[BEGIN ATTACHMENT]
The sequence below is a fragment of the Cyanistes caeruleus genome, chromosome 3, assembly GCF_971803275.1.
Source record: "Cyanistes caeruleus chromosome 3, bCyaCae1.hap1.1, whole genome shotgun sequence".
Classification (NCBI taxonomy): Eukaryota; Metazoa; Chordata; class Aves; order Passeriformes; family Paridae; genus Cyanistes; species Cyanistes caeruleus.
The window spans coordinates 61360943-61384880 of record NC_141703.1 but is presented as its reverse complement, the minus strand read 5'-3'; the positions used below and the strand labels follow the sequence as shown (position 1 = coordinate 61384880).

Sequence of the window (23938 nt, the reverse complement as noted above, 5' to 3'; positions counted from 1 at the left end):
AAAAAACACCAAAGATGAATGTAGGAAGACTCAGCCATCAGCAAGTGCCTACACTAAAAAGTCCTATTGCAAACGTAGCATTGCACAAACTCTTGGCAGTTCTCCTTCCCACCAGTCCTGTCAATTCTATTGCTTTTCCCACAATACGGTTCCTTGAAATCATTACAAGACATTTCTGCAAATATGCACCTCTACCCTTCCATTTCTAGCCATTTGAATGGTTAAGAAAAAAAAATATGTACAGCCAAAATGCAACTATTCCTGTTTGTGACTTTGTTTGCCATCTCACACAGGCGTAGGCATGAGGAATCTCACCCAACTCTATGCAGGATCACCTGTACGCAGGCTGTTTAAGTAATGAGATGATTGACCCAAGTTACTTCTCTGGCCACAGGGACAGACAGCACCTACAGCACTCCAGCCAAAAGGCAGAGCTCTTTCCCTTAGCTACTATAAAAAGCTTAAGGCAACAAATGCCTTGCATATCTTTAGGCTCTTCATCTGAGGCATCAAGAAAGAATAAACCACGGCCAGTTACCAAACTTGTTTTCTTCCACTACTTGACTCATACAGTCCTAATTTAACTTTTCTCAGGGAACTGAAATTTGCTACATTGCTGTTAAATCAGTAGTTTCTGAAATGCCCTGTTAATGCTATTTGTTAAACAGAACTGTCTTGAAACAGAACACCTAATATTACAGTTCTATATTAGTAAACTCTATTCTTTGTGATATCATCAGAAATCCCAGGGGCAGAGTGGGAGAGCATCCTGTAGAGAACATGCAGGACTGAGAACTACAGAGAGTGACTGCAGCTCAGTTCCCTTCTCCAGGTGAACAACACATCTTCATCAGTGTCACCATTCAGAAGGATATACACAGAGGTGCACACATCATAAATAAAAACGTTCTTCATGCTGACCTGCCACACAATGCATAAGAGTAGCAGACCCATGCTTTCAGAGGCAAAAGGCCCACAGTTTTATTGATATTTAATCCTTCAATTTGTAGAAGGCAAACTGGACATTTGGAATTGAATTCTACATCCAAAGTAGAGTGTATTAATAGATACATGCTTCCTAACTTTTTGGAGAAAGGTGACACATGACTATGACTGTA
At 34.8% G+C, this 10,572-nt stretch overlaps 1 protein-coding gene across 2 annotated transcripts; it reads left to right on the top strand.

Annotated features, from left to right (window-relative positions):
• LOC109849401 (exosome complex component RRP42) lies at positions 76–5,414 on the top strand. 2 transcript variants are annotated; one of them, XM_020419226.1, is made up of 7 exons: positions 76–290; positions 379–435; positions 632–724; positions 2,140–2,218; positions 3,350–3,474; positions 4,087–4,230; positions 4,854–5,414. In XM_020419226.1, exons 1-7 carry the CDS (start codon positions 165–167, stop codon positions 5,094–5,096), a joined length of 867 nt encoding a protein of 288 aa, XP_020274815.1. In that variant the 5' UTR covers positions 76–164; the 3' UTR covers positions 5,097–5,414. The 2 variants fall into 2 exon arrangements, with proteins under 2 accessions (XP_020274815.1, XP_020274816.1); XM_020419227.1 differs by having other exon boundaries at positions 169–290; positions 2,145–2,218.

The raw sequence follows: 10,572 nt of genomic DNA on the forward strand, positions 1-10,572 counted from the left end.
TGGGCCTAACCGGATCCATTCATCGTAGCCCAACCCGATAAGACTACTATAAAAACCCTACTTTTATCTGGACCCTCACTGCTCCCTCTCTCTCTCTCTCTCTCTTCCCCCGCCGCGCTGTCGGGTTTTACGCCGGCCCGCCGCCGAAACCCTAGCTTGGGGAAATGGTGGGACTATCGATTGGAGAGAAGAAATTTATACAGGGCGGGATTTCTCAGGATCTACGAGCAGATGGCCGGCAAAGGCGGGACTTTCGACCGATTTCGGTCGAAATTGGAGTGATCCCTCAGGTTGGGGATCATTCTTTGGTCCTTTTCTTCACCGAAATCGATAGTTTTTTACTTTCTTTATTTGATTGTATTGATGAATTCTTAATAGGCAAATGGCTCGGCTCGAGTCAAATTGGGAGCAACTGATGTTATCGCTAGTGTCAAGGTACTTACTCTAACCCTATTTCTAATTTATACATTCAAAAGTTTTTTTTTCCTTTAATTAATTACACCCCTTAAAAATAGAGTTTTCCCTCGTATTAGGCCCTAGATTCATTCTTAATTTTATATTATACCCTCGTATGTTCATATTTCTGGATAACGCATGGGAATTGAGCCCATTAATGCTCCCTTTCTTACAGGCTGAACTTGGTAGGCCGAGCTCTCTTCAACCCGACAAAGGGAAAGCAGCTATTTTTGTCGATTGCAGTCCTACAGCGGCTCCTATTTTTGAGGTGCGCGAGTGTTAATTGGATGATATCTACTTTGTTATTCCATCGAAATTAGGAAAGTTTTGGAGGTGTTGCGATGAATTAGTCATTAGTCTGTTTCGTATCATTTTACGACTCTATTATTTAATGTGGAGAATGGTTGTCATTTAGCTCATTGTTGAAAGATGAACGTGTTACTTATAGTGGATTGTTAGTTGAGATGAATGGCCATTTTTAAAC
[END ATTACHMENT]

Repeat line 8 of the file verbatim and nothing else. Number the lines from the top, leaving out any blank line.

Annotated features, from left to right (window-relative positions):